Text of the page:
Gail Jarrow is the author of Ambushed!: The Assassination Plot Against President Garfield, part of her Medical Fiascoes series for older kids. Her many other books include Blood and Germs. She lives in Ithaca, New York.
Q: What inspired you to write this book about the assassination of President James Garfield, the latest in your Medical Fiascoes series?
A: Several years ago, I read an article in an old American Heritage magazine about the 1881 shooting of President Garfield in a Washington train station.
I realized that this true story would be the perfect follow-up to my first Medical Fiascoes book, Blood and Germs: The Civil War Battle Against Wounds and Disease.
Garfield’s doctors had been Civil War army surgeons, and they were considered gunshot experts. But they hadn’t kept up with changes in medical ideas, namely germ theory and antiseptic practices.
Garfield’s well-publicized suffering and eventual death under their care pushed American medicine from the Civil War era into the 20th century.
Q: In the book, you describe what Garfield's medical care would look like had he been alive today instead of in the 19th century. What do you think are the most important medical advances in the past 140 years affecting gunshot victims?
A: At the top of the list is the medical community’s acceptance of the germ theory of disease and infection. Before the last two decades of the 19th century, most American surgeons didn’t wash their hands or sterilize their instruments. Antiseptic care and the use antibiotics in the 20th century prevented countless wound infections.
Another important development was the invention of ways to see inside the body (X-rays, CT scans, MRIs). If Garfield’s doctors had known where his bullet was and the damage it had caused, they wouldn’t have kept probing for it with dirty fingers and instruments.
Q: How did you research the book, and what did you learn that particularly surprised you?
A: As a first step, I read enough to get a broad view of James Garfield’s life, his assassination, and his wound treatment. Next I plunged into more specific academic books and journal articles. The primary sources I used included diaries and letters; doctors’ reports; and the transcript of the assassin’s trial.
Before the pandemic shutdown, I was able to visit Garfield's Ohio home, the historic site now managed by the National Park Service. That gave me a feel for him that I couldn’t get from books.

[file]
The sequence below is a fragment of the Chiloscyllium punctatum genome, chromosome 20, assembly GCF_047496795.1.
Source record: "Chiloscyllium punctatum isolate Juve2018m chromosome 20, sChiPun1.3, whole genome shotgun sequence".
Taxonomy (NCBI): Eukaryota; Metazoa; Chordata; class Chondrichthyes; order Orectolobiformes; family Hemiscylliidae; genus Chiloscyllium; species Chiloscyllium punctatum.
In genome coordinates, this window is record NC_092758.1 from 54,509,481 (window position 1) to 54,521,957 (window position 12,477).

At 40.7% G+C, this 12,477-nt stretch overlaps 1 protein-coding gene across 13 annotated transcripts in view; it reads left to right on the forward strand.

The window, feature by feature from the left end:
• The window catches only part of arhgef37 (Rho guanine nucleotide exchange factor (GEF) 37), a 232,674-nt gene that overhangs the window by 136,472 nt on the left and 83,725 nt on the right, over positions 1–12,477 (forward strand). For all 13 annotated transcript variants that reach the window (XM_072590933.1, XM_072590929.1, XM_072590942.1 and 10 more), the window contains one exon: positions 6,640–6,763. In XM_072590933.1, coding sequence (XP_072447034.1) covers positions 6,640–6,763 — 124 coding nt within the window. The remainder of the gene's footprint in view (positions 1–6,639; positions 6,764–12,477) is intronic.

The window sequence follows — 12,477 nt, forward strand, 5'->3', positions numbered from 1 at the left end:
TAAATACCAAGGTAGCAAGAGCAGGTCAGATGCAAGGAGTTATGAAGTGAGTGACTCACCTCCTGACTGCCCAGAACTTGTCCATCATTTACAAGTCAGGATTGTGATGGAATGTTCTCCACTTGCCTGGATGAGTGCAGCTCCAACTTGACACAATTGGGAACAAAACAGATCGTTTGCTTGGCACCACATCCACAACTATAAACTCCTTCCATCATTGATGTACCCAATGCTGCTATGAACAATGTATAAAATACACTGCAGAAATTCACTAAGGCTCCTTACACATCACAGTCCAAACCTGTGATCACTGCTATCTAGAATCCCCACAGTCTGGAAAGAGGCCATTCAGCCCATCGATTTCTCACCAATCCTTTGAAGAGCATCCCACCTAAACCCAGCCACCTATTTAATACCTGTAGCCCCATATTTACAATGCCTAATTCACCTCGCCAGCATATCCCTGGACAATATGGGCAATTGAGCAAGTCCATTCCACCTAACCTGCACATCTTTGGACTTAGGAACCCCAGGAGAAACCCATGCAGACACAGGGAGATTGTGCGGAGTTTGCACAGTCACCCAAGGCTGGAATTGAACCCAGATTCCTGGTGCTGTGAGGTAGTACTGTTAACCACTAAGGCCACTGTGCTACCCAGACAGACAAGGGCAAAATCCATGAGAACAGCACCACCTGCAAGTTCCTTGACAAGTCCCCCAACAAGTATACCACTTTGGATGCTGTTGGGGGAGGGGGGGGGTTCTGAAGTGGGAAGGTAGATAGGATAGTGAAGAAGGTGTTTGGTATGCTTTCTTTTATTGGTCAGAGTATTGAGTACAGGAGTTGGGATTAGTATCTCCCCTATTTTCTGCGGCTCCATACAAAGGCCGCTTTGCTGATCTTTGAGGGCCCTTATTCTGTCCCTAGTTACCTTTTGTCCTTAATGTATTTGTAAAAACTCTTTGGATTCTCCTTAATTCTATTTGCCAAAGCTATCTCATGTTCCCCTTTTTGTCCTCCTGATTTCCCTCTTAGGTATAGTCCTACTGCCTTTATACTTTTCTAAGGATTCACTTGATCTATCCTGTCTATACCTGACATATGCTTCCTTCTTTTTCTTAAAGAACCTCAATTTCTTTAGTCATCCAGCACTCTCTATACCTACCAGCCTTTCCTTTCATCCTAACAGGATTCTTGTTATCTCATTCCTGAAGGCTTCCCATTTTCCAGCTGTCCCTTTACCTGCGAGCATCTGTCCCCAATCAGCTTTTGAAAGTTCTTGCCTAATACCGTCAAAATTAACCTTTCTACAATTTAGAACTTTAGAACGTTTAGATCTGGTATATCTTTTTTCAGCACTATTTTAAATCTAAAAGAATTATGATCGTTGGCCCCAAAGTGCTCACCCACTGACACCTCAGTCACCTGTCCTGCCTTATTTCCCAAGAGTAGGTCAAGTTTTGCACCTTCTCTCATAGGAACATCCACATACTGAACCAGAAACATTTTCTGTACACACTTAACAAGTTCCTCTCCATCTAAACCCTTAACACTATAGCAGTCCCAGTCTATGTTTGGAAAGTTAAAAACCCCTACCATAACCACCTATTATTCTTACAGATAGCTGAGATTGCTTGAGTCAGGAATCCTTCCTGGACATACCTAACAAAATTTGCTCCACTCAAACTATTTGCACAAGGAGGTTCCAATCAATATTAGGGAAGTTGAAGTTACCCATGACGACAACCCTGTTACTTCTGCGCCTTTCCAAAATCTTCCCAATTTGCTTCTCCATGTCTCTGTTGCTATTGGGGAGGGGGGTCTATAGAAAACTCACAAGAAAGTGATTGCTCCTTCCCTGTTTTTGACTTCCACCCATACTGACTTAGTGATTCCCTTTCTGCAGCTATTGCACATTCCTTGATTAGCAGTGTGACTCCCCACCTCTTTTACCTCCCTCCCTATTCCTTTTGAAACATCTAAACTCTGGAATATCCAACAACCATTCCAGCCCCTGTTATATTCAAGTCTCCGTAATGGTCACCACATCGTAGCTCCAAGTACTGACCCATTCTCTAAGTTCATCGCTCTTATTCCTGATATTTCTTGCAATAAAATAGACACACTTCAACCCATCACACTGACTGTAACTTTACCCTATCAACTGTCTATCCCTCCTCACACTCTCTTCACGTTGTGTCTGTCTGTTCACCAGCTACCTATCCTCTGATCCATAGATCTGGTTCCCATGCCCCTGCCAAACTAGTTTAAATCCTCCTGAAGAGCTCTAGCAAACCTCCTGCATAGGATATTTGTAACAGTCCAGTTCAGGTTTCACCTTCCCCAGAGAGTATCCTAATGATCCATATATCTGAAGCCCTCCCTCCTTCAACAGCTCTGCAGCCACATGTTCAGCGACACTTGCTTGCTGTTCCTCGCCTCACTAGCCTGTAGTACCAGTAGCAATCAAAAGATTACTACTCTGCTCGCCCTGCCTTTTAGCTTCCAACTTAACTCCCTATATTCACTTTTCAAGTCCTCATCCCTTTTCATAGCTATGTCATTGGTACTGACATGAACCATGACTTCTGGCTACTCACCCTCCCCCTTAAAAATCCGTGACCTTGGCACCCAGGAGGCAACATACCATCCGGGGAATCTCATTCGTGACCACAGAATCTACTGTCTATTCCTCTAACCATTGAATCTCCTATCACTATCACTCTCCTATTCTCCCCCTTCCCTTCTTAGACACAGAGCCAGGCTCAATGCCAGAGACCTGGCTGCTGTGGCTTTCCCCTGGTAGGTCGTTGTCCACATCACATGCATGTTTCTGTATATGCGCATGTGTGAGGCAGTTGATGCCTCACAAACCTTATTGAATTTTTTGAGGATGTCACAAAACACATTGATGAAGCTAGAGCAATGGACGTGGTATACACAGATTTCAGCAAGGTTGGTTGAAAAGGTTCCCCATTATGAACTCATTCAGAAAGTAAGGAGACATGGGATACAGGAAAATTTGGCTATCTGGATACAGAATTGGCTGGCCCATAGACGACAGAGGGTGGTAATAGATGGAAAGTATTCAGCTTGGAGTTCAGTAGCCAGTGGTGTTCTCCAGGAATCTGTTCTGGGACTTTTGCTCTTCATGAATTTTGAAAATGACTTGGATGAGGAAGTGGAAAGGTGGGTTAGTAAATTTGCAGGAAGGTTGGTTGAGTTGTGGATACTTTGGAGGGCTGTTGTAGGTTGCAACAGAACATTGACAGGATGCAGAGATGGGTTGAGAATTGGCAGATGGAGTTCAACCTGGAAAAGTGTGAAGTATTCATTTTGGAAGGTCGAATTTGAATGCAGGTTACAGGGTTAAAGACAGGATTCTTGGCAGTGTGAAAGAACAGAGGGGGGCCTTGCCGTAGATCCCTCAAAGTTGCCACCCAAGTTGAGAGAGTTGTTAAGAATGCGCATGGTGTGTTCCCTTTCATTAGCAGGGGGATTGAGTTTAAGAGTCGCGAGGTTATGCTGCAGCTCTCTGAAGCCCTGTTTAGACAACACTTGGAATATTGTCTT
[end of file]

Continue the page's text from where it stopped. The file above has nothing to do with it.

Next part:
One of many surprises was learning that the White House released intimate details about Garfield’s condition to the press. This continued two or three times a day throughout the summer of 1881. The public knew all about the president's diet, body temperature fluctuations, and even bowel habits.
I read hundreds of telegrams sent to the bedridden Garfield from all parts of the U.S. People felt as much concern for him as they did a family member.
Q: The Kirkus Review of the book says it "Invites appreciation of and affection for a president nearly everyone has forgotten." What do you think of that description, and what do you hope readers take away from the book?
A: I liked that assessment. Garfield is worth remembering and admiring, and not only because his death affected medicine, government, and politics.
He pulled himself out of poverty by working hard and by seeking the best education he could. His experiences convinced him that education was the path to a successful personal life and to a strong democratic nation. In his inaugural speech, he described the country's high illiteracy rate as a serious problem.
Garfield was a man of great potential, and I wonder what “might have been” had he served as president for more than a few months.
Q: What are you working on now?
A: The third book in my Medical Fiascoes series will be American Murderer: The Parasite That Haunted the South, due out in October 2022.
This medical mystery takes place at the beginning of the 20th century about 25 years after James Garfield’s death. The book explores how a parasite (hookworm) slowly drained the energy and life from millions of Southerners. The response to this fiasco was another critical step in the evolution of American medical care.
Q: Anything else we should know?
A: I write about medical fiascoes and deadly diseases because I’m intrigued by stories from the history of medicine. My books have a common theme: Even the most tragic situations lead to progress and knowledge. The COVID pandemic makes this hopeful message especially relevant.
--Interview with Deborah Kalb. Here's a previous Q&A with Gail Jarrow.